Film exemplifies achievements, struggles

Triumph wins over adversity as movie shatters stereotypes

By Dylan Collier, Assistant Scene Editor

The Movie “Hidden Figures,”  directed by Theodore Melfi and based on the book of the same title by Margot Shetterly, tells the true story of three African-American women who worked for the National Aeronautics and Space Administration (NASA) in 1961.

It takes place during a time when segregation was still a part of everyday life in the South and before the civil rights movement completely encapsulated the country.

The performances in the film are strong and highlight the struggles that African-American women went through during the early 60s, specifically telling the story of how Katherine Johnson, Dorothy Vaughan and Mary Jackson all made major contributions to space exploration while changing the history of aeronautics in the process.

Johnson, played by Taraji P. Henson, is the protagonist paid to double-check NASA’s mathematical calculations. The film documents that even in elementary school it was clear that Johnson was a numerical prodigy.

She wowed all of her teachers by solving elaborate mathematical equations from an early age.  

Jackson, played by Janelle Monáe, started her career as a math teacher and then became the first black female engineer to work for NASA in 1958. Vaughan’s role, portrayed by Octavia Spencer, chronicles a mathematician who worked for the West Computing branch of the agency and founded the Analysis and Computing Division (ACD).

ACD was a racially-integrated group on the front lines of electronic computing.

Jackson eventually works her way to management status with NASA.

The movie starts by showing how the segregated group of African-American women computed all of the numbers manually, but IBM computers begin doing the same work — putting human number crunchers out of business. Vaughan demands a promotion to department supervisor so she can compete in the new technological environment, eventually leading her working in the IBM computer room.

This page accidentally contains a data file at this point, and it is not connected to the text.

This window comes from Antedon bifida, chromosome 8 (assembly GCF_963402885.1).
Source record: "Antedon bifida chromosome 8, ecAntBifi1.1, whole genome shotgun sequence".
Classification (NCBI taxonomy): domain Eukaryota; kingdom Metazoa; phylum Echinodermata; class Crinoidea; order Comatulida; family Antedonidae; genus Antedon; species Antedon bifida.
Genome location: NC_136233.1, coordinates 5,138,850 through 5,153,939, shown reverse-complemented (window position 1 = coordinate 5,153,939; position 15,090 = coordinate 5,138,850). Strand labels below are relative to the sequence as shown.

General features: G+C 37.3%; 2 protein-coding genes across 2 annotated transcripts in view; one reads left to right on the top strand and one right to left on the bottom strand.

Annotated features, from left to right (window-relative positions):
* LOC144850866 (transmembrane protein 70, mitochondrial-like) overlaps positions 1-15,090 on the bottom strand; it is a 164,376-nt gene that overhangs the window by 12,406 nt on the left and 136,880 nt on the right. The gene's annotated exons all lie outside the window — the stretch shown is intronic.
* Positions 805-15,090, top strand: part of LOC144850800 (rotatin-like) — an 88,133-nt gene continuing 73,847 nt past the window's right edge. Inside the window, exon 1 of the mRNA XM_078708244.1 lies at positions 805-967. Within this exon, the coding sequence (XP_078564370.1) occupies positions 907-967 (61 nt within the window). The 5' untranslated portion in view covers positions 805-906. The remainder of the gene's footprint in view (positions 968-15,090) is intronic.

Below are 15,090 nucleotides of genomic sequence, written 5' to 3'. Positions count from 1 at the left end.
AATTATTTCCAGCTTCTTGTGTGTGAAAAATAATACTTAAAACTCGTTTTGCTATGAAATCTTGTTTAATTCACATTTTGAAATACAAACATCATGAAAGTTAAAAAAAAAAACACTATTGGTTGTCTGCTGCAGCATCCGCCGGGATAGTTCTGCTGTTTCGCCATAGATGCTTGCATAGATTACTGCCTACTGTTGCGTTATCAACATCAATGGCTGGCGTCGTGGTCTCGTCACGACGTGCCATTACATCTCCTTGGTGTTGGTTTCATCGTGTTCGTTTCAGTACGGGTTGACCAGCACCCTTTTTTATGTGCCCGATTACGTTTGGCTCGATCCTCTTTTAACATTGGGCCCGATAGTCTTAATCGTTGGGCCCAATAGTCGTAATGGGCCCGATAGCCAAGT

All three women experience racism and sexism, from the snide remarks and mannerisms that Vaughan’s boss makes, to the long overdue promotion for which she works twice as hard as her counterparts to get.

The film also captures the darting glances that Johnson receives from office mates when getting a simple cup of coffee.

A buoyant soundtrack by Pharrell Williams and regular doses of comic relief help keep the tone optimistic amid all the serious oppressive issues at hand.

The film paints a picture of what it was like to work in this environment when Johnson’s co-worker, Paul Stafford, leaves her name off of the written daily reports purposely not giving credit to the driving force behind all of the group’s success.

This is largely due in part to his jealousy that within her first week of work, Johnson had already solved equations from top-secret mission files that contained redacted information within the documents.

When asked how she solved them, she said, “Well what’s there tells a story if you read between the lines, and hold it up to the light.”   

In 1961, the United States is in the midst of competition with Russia to put the first man on the moon. The movie brings up the recurring theme that this was the “first” for many things. It was the first time there were African-American women working for NASA and Jackson became the first African-American woman to go to a prestigious all-white school for aeronautical engineering.

But in order to go to the school Jackson had to give the judge a compelling reason why she should be allowed to go, so she reminded him that he was the first person in his family to serve in the Army, just like she wanted to be the first engineer in hers.

This is what gains the judge’s empathy and she is admitted to the school for night classes.

When Johnson briskly walks back and forth between her office and the “colored” bathroom every day, this is a metaphorical mechanism to illustrate the oppressive times and how she had half as many hours in a day to get the same amount of work done as all her office mates.

She walks five miles during her day, but still manages to compute information that no one else in the office has the brains to match.

While trying to make a tricky calculation in order to save the lives of astronauts, Al Harrison, who is played by Kevin Costner, asks Johnson to think outside the box. The room of white faces asks what speed a space capsule must be traveling in order for the mission to be a success, and Johnson makes it look easy by concluding that it must orbit the Earth at 17,550 miles per hour off the top of her head, which silences the room, resulting in the men looking at her in awe.

This movie is an inspirational catalyst to propel future generations toward their dreams. These women defied all odds and achieved the unthinkable in America’s space race.

They displayed courage and audacity in a time when this country was on the cusp of abolishing legal segregation. Johnson is currently 98 years old and earned the Presidential Medal of Freedom and NASA Lunar Orbiter Award.

It was these hidden women and hidden numbers that put American astronauts into space.